Marisa Tomei has an infectious laugh, one that can't help but put a smile on your face, even when you're chatting about heavy subjects like life, death, and illness. That holy trinity is ever present in Will Eno's existential Broadway comedy The Realistic Joneses, in which the Oscar winner stars as the delightfully named Pony Jones, a young married woman who has moved into a small town with her husband to start their lives anew. But there's a lot more bubbling beneath the surface that slowly comes out amid the small talk. TheaterMania chatted with Tomei about her experiences working on the play and the transformative effects it has on her as both an actress and a person.
You first worked with Will Eno in 2007 on his play Oh, the Humanity and other exclamations at the Flea Theater. What was more attractive to you, working with him again or playing a character named Pony?
[laughs] They were both equally attractive. I suppose working with Will, because he birthed her. Who could resist, really? A lot of people said, "What do you mean by that?" If you don't understand what's great about a character named Pony, what can you say? It's like all the fun of Christmas in a box.
Besides those factors, what was it about The Realistic Joneses that made you say, I want to do this play?
I've really wanted to do a comedy for a very long time. I need to be in those kinds of roles. I've been feeling that itch lately. And to have it be about the existential [nature] of life, it's incredible. It's the best kind of comedy. I've also wanted to work with [director] Sam Gold for a very long time. We'd been throwing different ideas at each other, and I was just beside myself when someone said to me it would be Will Eno and Sam Gold. Stop right there. It was the two of them, period. Really.
What I love most about Will Eno's plays is that you walk out at the end and feel like your perspective on things has shifted.
Oh my god, that's absolutely how I feel every day. To be able to hear the play and be part of the play is transforming for me as a human being. Part of that is also listening. Being able to have the time to chew on certain sentences or thoughts on one viewing. It is so rich that you can't get it all. I have the exquisite pleasure of standing backstage and hearing Tracy [Letts], or Toni [Collette], or Michael [C. Hall] saying something that is cracking me up and changing my perspective on life.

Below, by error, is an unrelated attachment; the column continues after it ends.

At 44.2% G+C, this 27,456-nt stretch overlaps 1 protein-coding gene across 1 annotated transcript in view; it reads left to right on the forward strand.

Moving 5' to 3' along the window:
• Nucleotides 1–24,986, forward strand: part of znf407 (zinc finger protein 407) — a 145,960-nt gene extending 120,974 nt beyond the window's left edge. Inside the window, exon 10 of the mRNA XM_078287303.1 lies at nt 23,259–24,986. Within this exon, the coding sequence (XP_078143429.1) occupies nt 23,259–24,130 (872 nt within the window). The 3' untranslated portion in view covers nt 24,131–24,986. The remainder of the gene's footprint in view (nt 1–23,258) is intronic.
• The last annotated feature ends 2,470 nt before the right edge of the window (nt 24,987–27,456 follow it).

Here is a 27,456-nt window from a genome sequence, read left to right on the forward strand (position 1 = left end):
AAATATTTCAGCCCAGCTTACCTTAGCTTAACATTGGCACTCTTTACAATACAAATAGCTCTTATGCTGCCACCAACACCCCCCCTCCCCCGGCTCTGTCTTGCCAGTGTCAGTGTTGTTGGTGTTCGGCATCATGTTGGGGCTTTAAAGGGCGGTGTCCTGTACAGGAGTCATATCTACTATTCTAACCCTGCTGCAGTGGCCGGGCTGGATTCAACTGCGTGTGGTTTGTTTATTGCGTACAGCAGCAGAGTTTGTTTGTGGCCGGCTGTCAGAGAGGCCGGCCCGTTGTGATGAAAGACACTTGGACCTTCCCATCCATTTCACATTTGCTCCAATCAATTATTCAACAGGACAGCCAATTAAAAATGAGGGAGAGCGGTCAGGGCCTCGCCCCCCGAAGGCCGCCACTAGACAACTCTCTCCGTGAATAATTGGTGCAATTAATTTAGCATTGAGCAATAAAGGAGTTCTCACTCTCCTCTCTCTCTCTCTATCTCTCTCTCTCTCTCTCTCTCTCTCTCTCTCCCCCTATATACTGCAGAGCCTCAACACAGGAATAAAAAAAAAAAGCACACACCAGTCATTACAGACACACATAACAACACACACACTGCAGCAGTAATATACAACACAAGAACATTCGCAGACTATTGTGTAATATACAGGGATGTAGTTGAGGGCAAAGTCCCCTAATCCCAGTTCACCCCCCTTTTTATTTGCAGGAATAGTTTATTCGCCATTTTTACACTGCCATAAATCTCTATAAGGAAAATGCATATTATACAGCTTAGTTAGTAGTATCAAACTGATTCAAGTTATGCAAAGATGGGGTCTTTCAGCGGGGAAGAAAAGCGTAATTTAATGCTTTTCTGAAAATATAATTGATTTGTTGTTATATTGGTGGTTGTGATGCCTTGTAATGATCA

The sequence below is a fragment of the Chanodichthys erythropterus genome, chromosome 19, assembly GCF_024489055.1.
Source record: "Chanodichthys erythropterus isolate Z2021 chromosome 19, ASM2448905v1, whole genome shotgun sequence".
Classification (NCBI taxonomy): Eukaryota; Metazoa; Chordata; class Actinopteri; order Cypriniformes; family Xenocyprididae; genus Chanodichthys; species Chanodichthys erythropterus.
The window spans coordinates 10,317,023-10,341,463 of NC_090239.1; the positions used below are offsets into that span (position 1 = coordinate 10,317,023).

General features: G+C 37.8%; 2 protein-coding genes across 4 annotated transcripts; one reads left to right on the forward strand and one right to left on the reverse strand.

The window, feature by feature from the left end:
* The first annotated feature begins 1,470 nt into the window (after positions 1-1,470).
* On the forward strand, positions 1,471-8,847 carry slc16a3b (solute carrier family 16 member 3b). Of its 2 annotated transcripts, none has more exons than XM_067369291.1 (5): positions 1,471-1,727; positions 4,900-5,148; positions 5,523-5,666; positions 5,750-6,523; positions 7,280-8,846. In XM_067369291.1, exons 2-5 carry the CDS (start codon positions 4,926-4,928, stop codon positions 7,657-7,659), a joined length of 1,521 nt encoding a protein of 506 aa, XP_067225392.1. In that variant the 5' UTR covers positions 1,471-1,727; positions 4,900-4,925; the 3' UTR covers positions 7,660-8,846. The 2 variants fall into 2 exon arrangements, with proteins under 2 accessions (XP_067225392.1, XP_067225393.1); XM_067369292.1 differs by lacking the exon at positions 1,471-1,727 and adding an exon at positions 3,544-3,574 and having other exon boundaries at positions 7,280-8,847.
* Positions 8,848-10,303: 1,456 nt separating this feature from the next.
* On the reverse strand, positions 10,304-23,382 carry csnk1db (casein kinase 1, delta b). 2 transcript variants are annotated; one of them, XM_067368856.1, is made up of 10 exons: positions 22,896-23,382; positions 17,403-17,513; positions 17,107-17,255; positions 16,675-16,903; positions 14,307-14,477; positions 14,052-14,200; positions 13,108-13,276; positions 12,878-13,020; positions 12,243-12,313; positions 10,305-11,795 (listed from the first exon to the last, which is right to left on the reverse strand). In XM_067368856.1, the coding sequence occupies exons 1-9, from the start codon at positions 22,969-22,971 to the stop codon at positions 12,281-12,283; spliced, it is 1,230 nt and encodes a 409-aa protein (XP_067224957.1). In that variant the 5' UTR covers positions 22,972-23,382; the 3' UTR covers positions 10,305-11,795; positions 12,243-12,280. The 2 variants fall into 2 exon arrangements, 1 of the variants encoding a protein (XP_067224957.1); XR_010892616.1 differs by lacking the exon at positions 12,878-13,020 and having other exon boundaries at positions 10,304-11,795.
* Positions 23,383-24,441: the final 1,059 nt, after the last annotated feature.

The four of you have such great chemistry. Did you all know one another before you started?
Not at all. I would venture to say that it's the nature of people who are attracted to Will's work and really appreciate it. I get the sense that they are as just in love with Will as I am and really appreciate being in the show and being part of what he has to say.
Has your perception of the play and Pony shifted from when you started rehearsals to now?
It's interesting to hear feedback from friends who are coming and the damage that they really feel Pony carries. I even had one friend say that she carries the most pain and damage of all the characters. I don't feel her that way. To get into her…hooves…every night, I have to be in a very lighthearted, uplifted place. She's full of so much hope because she and her husband are making a new go of life in a new town. I have to play the positive. Otherwise, it doesn't work; the character would be cooked and in a straight jacket.
The language in the play is so simple, yet so loaded with subtext. As an actor, is that difficult to play?
You have to be completely in the moment, but there's something about the way his language plays in which there has to be no thought. It's rising from a visceral, mysterious place like it does with most of us when we're just talking. He's such a craftsman that he structured it on that level of complete banal, regular conversation and colloquialisms, and then he's got the metaphysical level where there's always something in between the words and in the air that's working on the characters and the audience. And then he's got all the structure and technique and style of a true poet. He's got a lot of technical balls in the air, so for the actor, once you find the way in, it's a really big crack-the-code case.
What do you find most interesting about Will's writing?
I think that, opposed to other playwrights, this springs out of him. It comes so organically out of his heart and soul. He is such a compassionate person and that all seems to arise from his reflections. Where there's another way to do it, from the outside in, where you say, "I want to craft a story about death and existentialism and marriage," and enter it from the head. That would maybe leave it colder, but you wouldn't have that mysterious part, that ineffable something, that always gets you in the stomach.
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